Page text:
Title

Significant Quantitative Differences in Orexin Neuronal Activation After Pain Assessments in an Animal Model of Sickle Cell Disease

Document Type

Article

Publication Date

1-31-2020

Abstract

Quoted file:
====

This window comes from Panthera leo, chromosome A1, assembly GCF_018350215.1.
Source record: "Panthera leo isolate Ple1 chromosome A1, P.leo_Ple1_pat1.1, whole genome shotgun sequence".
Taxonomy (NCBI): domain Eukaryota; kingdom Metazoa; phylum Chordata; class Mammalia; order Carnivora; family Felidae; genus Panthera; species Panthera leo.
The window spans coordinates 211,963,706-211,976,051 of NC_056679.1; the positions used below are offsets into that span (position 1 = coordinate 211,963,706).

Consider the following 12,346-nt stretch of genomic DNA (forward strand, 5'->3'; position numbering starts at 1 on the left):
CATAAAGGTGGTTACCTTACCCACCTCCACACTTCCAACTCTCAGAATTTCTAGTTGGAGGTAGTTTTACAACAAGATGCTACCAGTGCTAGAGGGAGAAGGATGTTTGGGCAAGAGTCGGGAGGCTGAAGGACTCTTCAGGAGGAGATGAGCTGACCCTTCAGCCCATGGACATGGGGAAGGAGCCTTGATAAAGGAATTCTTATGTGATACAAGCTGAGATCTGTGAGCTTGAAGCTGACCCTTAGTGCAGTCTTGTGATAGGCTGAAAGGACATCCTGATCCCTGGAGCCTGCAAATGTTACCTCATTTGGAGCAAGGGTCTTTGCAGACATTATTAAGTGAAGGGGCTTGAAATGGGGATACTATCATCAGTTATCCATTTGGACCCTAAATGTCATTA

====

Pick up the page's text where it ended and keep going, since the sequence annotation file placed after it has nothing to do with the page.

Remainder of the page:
Sickle cell disease is a hemoglobinopathy that causes sickling of red blood cells, resulting in vessel blockage, stroke, anemia, inflammation, and extreme pain. The development and treatment of pain, in particular, neuropathic pain in sickle cell disease patients is poorly understood and impedes our progress toward the development of novel therapies to treat pain associated with sickle cell disease. The orexin/hypocretin system offers a novel approach to treat chronic pain and hyperalgesia. These neuropeptides are synthesized in three regions: perifornical area (PFA), lateral hypothalamus (LH), and dorsomedial hypothalamus (DMH). Data suggest that orexin–A neuropeptide has an analgesic effect on inflammatory pain and may affect mechanisms underlying the maintenance of neuropathic pain. The purpose of this study was to determine whether there are neuronal activation differences in the orexin system as a result of neuropathic pain testing in a mouse model of sickle cell disease. Female transgenic sickle mice that express exclusively (99%) human sickle hemoglobin (HbSS-BERK) and age-/gender-matched controls (HbAA-BERK mice; n = 10/group, 20–30 g) expressing normal human hemoglobin A were habituated to each test protocol and environment before collecting baseline measurements and testing. Four measures were used to assess pain-related behaviors: thermal/heat hyperalgesia, cold hyperalgesia, mechanical hyperalgesia, and deep-tissue hyperalgesia. Hypothalamic brain sections from HbAA-BERK and HbSS-BERK mice were processed to visualize orexin and c-Fos immunoreactivity and quantified. The percentage of double labeled neurons in the PFA was significantly higher than the percentage of double labeled neurons in the LH orexin field of HbAA-BERK mice (*p < 0.05). The percentages of double labeled neurons in PFA and DMH orexin fields are significantly higher than those neurons in the LH of HbSS-BERK mice (*p < 0.05). These data suggest that DMH orexin neurons were preferentially recruited during neuropathic pain testing and a more diverse distribution of orexin neurons may be required to produce analgesia in response to pain in the HbSS-BERK mice. Identifying specific orexin neuronal populations that are integral in neuropathic pain processing will allow us to elucidate mechanisms that provide a more selective, targeted approach in treating of neuropathic pain in sickle cell disease.

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